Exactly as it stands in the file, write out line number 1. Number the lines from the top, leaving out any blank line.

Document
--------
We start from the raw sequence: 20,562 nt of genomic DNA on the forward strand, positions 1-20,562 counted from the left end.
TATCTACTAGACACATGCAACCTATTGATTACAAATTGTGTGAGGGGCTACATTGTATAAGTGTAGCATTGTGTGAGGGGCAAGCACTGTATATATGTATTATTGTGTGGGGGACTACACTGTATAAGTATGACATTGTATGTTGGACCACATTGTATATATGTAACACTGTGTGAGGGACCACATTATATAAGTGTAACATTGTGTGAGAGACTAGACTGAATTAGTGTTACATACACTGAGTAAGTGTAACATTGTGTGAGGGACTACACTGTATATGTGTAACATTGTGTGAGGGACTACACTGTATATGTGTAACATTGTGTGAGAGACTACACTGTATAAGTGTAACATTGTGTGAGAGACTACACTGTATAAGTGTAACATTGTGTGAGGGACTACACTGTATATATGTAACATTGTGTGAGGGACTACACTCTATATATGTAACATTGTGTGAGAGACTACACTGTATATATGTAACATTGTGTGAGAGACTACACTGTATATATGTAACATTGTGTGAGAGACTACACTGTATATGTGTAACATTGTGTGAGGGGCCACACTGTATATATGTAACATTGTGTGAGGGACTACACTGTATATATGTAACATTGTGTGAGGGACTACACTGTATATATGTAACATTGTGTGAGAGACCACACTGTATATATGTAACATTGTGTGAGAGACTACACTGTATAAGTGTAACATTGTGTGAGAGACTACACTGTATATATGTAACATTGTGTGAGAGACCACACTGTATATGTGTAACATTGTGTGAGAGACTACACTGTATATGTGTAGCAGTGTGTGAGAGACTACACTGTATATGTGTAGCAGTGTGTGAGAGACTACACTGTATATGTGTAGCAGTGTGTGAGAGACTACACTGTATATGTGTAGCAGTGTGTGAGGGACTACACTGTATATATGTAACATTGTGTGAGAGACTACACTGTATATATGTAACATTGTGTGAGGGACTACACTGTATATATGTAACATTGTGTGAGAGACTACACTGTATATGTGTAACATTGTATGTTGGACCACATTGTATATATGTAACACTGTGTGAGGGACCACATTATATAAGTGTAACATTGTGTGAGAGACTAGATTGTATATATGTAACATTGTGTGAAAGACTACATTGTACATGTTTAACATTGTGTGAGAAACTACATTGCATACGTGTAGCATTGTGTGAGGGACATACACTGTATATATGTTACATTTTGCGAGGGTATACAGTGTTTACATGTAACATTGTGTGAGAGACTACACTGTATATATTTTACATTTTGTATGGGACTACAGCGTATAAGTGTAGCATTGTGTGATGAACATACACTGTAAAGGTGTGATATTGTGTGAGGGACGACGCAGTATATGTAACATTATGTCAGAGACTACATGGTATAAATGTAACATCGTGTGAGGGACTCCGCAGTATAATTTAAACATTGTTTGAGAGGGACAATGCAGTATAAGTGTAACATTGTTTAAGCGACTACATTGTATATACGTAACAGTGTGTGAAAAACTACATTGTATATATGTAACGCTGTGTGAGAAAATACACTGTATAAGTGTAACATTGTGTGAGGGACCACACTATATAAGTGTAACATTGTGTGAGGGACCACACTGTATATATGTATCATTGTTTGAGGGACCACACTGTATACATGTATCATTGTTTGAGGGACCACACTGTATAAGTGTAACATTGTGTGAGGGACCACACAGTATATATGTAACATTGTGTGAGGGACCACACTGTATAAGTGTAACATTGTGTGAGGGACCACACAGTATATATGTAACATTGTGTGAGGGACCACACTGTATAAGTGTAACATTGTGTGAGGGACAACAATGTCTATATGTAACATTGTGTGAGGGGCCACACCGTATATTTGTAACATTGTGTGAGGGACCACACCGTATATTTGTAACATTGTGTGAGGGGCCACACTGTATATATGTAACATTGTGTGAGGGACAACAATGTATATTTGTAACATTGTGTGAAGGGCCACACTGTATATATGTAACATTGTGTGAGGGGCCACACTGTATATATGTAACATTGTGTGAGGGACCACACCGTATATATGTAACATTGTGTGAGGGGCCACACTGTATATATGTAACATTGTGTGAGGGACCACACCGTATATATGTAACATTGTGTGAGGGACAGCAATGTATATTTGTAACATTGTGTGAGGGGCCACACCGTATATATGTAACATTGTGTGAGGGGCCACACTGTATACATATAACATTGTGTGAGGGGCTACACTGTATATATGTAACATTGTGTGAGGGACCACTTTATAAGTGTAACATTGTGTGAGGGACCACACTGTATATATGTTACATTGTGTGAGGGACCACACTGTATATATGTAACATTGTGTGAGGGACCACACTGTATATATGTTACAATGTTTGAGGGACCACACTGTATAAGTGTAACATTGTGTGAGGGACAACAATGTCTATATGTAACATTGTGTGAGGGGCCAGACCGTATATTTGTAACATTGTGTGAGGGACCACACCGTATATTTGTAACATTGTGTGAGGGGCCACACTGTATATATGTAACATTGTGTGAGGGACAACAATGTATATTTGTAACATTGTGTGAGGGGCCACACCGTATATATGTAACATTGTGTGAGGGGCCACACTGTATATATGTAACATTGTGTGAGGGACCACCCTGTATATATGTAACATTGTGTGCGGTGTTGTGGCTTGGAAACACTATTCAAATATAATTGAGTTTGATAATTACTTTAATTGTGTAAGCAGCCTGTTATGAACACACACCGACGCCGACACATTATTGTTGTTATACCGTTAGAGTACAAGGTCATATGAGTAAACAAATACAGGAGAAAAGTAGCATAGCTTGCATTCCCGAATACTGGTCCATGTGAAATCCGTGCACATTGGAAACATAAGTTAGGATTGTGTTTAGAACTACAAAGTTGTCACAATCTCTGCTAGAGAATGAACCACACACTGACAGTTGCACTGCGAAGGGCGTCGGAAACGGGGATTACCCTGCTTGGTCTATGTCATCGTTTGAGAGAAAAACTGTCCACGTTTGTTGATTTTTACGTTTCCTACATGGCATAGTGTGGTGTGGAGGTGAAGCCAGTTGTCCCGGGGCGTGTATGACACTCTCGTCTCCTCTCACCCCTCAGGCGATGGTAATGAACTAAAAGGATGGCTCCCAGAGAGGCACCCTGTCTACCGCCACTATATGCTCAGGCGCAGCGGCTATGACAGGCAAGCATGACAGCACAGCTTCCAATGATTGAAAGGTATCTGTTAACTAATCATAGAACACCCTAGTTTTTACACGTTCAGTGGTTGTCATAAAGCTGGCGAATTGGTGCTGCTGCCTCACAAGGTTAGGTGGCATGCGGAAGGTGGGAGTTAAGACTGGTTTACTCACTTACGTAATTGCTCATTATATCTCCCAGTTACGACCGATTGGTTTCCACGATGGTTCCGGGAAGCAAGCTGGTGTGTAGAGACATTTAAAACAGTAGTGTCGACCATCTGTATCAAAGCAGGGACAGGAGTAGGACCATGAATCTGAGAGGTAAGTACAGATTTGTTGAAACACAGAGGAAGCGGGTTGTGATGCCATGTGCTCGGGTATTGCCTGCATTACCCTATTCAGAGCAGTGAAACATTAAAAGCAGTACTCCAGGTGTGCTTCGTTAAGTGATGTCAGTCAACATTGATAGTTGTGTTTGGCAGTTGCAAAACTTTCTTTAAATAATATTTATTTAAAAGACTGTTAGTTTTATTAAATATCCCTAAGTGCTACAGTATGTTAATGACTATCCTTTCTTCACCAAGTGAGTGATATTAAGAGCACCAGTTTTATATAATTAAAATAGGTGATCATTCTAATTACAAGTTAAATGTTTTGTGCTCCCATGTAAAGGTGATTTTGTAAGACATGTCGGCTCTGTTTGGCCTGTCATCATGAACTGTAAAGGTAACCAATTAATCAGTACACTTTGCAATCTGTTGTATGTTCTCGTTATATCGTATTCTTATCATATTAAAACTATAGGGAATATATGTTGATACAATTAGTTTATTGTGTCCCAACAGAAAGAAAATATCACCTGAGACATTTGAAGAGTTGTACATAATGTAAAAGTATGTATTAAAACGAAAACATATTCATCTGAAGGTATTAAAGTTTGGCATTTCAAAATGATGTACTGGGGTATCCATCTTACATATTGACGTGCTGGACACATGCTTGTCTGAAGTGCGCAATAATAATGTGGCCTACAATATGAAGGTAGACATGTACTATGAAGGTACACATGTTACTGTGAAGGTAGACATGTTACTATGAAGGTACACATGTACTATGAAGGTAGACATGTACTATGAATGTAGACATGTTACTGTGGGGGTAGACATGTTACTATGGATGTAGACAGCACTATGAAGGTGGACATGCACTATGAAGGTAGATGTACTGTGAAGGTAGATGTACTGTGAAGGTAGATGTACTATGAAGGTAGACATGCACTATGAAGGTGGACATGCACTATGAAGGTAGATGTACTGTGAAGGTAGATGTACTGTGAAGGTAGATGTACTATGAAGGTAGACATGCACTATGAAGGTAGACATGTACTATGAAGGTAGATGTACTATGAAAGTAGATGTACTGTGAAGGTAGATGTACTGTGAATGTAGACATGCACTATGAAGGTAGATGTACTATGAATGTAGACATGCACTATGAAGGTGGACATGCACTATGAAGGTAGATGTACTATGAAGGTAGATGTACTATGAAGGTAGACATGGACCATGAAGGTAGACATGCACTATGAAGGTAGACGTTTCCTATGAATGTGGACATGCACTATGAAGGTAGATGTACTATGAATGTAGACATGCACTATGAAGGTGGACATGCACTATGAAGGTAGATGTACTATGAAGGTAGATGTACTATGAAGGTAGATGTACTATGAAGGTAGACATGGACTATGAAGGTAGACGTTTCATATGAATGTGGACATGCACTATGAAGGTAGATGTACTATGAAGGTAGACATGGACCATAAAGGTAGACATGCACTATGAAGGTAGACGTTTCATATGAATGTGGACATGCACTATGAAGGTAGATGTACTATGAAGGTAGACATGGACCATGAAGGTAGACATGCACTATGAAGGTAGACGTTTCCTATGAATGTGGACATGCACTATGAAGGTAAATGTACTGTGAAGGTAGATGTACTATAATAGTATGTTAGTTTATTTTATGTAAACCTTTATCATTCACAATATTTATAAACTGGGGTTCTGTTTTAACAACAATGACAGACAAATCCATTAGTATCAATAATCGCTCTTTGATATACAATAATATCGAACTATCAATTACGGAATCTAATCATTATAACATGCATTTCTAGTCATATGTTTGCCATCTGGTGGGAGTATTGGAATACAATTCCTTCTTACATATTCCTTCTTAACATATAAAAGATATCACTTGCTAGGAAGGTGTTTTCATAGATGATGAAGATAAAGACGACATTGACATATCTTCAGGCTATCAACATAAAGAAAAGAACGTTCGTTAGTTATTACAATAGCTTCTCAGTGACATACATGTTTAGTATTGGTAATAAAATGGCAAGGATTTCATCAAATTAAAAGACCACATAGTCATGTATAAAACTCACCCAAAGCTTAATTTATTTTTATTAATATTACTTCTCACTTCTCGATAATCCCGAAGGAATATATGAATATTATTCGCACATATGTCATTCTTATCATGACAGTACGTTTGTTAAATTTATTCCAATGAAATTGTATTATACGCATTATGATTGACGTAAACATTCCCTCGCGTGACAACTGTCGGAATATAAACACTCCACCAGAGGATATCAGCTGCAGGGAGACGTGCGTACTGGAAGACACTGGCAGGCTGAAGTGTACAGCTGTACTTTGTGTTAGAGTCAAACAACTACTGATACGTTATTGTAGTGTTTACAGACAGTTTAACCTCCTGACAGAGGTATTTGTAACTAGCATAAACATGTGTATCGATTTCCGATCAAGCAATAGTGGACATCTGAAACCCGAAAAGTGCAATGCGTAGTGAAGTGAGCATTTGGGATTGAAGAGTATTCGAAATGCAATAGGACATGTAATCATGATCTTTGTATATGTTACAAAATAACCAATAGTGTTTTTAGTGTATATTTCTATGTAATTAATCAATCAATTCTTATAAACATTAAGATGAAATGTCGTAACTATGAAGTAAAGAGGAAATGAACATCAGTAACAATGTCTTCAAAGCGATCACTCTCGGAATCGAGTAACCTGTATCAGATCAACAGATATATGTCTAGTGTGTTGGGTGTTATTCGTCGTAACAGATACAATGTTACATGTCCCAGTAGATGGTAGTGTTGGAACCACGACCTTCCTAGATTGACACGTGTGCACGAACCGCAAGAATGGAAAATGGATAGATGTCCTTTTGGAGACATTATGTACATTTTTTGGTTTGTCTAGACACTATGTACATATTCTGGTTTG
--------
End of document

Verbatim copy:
We start from the raw sequence: 20,562 nt of genomic DNA on the forward strand, positions 1-20,562 counted from the left end.